Networking is a key component in the world of custom software consulting. Businesses typically take months to determine whether or not they want to overhaul the systems that power their operations and workflow. Custom software ain’t cheap. Once business owners determine that the cost savings of efficient systems offset the investment, and after they’ve met with potential providers, they’re usually ready to partner up and engage in the project. However, this process comes on the heels of months of discussion. The sales cycle is long and a lot of things have to be in place for a successful project. Who will take ownership at the client level for implementation? How often will iteration meetings be held to ensure that the work mirrors the business need and stated intent? What kind of maintenance may be required?
Lots going on here! Software projects are not typically won by going door to door and asking for business. Software consultants need to be top of mind in the business community and networking, especially in places like Omaha, is one of the most effective ways to win these types of projects.
There is a protocol to effective networking that is more often ignored than followed. Below are a few tips that may help:
Entrepreneur.com has some great tips as well http://www.entrepreneur.com/blog/223468, some of which I think go without saying but are worth repeating. I was at an event recently and met a small business owner in the printing sector. We sat together for 10-15 minutes and had a nice conversation. We exchanged cards and agreed further discussion into each other’s models and potential partnerships was warranted. I sent a nice follow up e-mail that afternoon and did not hear back from him. I did however end up on his e-mail blast marketing list. HUGE pet peeve. I unsubscribed and labeled him in my CRM as a “poor” contact. He may have a good business but his etiquette suggests that he’ll fail as a partner.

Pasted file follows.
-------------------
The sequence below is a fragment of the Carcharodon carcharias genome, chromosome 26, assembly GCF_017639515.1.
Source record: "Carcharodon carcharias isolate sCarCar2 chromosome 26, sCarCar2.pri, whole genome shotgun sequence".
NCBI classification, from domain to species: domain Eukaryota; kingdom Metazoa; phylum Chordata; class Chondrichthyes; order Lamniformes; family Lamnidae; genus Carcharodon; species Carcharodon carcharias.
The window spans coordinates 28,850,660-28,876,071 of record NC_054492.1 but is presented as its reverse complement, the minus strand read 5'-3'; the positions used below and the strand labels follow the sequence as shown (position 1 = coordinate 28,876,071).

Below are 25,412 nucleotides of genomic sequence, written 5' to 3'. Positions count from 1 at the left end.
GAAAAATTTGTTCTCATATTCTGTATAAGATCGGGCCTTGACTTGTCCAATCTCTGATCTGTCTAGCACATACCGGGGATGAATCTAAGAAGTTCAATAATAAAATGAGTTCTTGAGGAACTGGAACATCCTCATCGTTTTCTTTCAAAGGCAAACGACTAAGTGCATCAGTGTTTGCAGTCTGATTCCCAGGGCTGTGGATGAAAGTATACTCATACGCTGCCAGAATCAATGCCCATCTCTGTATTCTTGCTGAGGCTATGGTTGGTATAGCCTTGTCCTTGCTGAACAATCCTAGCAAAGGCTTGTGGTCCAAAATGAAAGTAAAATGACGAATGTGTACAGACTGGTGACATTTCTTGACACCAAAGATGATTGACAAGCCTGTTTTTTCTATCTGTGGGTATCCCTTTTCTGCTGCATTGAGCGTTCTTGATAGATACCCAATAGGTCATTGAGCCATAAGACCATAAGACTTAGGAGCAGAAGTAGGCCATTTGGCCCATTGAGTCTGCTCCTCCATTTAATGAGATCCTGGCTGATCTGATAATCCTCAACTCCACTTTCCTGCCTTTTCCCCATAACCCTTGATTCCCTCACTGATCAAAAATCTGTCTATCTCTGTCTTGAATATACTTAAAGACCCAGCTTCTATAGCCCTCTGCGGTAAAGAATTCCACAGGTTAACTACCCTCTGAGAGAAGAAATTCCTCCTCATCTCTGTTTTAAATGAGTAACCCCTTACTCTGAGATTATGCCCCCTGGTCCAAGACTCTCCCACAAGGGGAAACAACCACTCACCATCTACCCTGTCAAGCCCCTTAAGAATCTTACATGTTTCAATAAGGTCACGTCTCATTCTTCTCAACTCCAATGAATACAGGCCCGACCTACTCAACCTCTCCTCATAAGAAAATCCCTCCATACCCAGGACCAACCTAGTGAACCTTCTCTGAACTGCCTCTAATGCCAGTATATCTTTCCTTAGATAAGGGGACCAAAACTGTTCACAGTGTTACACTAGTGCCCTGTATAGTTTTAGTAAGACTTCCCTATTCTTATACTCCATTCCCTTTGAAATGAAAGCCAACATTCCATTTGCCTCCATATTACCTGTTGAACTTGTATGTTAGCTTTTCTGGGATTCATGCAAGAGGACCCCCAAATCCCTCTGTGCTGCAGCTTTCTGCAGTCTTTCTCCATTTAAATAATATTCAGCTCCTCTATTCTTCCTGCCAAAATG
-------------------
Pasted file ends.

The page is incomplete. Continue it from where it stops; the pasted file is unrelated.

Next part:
My best contacts are people with whom I like personally and am comfortable enough around where we can both exchange information that could help each other. Ideal meetings become a mad caffeinated scramble of tablets, phones, business cards and “tell them I said you two should talk.” Unapologetic interaction. At times it may feel like an informant discussing observations with an FBI agent but that kinetic level of conversation is earned and can be very beneficial.
I have not touched on the social media networking etiquette, which is equally important. Writing preachy blogs is probably breaking one of those rules but hopefully these tips will help. I would be interested in hearing about your worst networking experiences.
On Friday Volano will bid farewell to Jordan White, one of the best interns to never fetch coffee or dry-cleaning for a company. In the Spring we posted this in an effort to attract a good pool of potential interns who could do some light coding for us. Our vision was to offer a meaningful opportunity for a college student interested in technology to put theory to the test. Jordan came to us from Iowa State, a kid from across the river who more than exceeded our expectations.
Jordan wanted to get some real world experience and was a Computer Engineering major.
“I wasn’t expecting the opportunity to be so self-structured. I really liked the freedom to work at my own pace and learn what I needed to learn for the internship.”